D.2 Manage yourself
How are we personally responding to the stressors in our life? What emotions are we allowing to dominate our response? What attitudes are we embracing? Are we allowing the stressors to dictate our emotions and attitudes, or are we subjecting our emotions and attitudes to the Word of God? [The following study on Managing Depression, and the study series Knowing Yourself are relevant here. Also the study on Expectations and Perceptions in Managing Your Relationships.]

Are we responding with hate when the Word commands us to respond with love?
Do we bear grudges when the Word commands us to respond with forgiveness?
Do we respond with anger when the Word commands us to respond with kindness?
Are we hard-hearted when the Word commands us to be tender-hearted?
Are we anxious when the Word commands us to be trusting?
Are we self-justifying when the Word commands us to be humble?
Do we seek escape by lying when the Word commands honesty?

Complete Section #2 Self-management instructions in the Study Three Worksheet now.

 

D.3 Manage life-style
Here again what we have learned in previous studies is important, particularly the study on balance. The Knowing Yourself studies are important here also. For example, if you are a person who needs time out from people but work in a highly-peopled job, you need to factor ‘time alone’ into your regular schedule. Conversely, if you are a person who needs people, but work in a solitary kind of job, you need to factor ‘people time’ into your schedule.

But managing your life style is broader than that. It includes managing your spending, managing your family time, factoring in enough sleep, relaxation, exercise and nutrition for you to keep performing at the required level. It also means giving due attention to your relationships.

 

D.4 Manage relationships
Relationships can be stressors. They can also be a means of de-stressing. Ideally, if we were all obeying God’s Word 100% there would be no stress in relationships. To manage your relationships take on board what you learn in other lessons in this subject.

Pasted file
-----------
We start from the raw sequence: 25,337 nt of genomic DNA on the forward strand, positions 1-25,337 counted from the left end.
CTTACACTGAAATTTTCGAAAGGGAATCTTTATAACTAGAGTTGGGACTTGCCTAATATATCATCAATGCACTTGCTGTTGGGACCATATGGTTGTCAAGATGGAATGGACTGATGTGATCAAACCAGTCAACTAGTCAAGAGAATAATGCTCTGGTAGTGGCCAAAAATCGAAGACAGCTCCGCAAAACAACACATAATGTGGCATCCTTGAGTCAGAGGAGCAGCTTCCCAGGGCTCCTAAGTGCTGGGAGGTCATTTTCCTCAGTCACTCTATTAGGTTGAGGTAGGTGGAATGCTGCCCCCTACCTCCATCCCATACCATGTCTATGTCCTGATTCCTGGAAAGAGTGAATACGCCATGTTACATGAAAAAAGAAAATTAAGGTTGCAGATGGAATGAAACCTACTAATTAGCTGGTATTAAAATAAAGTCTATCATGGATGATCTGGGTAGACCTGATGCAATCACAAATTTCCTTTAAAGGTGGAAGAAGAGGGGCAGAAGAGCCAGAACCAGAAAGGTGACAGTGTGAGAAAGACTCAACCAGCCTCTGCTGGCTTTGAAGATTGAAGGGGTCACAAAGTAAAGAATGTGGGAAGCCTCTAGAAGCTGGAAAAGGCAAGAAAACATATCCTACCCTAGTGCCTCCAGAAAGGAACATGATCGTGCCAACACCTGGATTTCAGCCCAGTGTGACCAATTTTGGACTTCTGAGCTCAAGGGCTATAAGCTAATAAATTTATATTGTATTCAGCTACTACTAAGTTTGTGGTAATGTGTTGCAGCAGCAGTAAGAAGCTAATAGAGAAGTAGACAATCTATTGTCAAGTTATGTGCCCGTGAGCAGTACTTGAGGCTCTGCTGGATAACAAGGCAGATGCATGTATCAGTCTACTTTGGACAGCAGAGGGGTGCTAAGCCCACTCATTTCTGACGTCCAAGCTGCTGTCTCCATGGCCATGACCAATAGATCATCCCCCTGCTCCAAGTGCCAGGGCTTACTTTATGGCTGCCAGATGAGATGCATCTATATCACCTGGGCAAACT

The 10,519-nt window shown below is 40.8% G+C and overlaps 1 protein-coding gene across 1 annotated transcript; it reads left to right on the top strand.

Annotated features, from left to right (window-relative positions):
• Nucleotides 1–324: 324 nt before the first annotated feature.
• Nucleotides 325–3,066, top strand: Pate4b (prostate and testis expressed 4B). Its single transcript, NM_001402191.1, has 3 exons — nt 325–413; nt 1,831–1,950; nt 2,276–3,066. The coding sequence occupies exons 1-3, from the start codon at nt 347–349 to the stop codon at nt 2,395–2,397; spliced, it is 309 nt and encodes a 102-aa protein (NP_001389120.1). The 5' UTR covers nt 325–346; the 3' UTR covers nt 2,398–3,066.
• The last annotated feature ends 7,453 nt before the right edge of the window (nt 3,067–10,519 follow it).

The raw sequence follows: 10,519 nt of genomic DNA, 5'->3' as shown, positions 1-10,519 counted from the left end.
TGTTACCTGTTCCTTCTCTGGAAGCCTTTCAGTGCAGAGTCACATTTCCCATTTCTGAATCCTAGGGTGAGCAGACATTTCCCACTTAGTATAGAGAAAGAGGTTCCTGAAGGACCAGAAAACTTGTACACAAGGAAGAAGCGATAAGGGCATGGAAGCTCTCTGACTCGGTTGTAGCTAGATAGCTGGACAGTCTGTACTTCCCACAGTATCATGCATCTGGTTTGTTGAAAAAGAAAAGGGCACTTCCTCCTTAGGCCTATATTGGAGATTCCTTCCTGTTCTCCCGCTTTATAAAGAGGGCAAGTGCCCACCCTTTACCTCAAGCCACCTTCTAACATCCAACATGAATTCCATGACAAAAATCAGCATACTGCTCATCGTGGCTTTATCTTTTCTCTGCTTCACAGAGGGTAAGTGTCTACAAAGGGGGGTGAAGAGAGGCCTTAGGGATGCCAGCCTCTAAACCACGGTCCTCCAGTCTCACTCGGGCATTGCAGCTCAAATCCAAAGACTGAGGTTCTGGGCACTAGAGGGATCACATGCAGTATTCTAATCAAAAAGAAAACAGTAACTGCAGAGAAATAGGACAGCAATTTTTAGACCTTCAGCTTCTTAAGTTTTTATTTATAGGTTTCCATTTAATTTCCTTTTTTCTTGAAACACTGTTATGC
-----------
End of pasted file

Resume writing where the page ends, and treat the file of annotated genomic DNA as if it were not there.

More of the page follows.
Recognize that some relationships are more important than others.

Complete Section #3 Manage your Relationships in the Study Three Worksheet now.


E. FACTORS LEADING TO OVERLOAD/BURNOUT AND HOW TO AVOID BURNOUT BY FACTORING SOME MARGIN INTO YOUR LIFE
[This section has been adapted from a paper by Gary Williams, of Christian Management Australia, drawing on the writings of Dr. Richard Swenson.]

Overload and burnout happen when there is no ‘margin’ in a person’s life. Margin = power minus load. If your total load [personal expectations, emotional disabilities, work, relational problems, responsibilities, financial obligations, community involvement] is greater than your power [skills, time, emotional strength, physical strength, spiritual vitality, finances, social support, education] you will suffer overload or burnout. Margin is basically ‘space’ – not just time space, but emotional space and strength space. It is leaving multi-dimensional space in your life to enable you to deal with the unexpected.

E.1 Accessibility overload
This overload is about always being available, if not in person then via technology. It is about a life with no private time. It is about never being sure that you are not going to be interrupted. This overload is not just about always having people knocking on your door, but about all the different ways that people can track you down – your home phone, your mobile, your email, your voice mail, your answering machine, your fax, your call waiting, your pager.

We need to recognize here that some people need more time alone than others. If you are one of those you should factor that recognized need into your schedule, and realize that if you are feeling stroppy or overwhelmed by everything, it could simply be that you have not had enough time to yourself lately.

Complete Section #4A in the Study Three Worksheet now.

 

E. 2 Information and education overload
There is always more to read and to learn. Workers are encouraged to keep upgrading their skills and to keep their qualifications current. Businessmen simply cannot keep up with all the information that is available to them and essential for their economic survival. Professional people need to keep investigating and researching or face career failure.

In the field of the study of the scripture we have at least the fact that God’s truth is absolute and unchanging. We don’t need to read multiple books on biblical topics, so long as the books we read are written by authors whose theological integrity has been proven over the years. But even in this field writers come up with fresh insights into the scripture, or write books relating the Bible to current issues and mindsets. There is still need to read and to learn.

The internet has put information at our fingertips, yet this blessing is also a curse. There is simply too much there to read and to assimilate. Even for one verse of the Bible an internet search can call up as many as 2 million references. In addition, in the Christian context there seems to be a never ending number of journals, newsletters, mission magazines, requests for funds, and so on, on top of the unsolicited junk mail that clogs our letter boxes.

Complete Section #4B in the Study Three Worksheet now.

 

E. 3 Media overload
This has some relation to information overload, but is different in that this is not information we need to have for our work or our education, but media presentations [TV, radio, CDs, DVDs, videos, music, books] that we choose for entertainment, etc.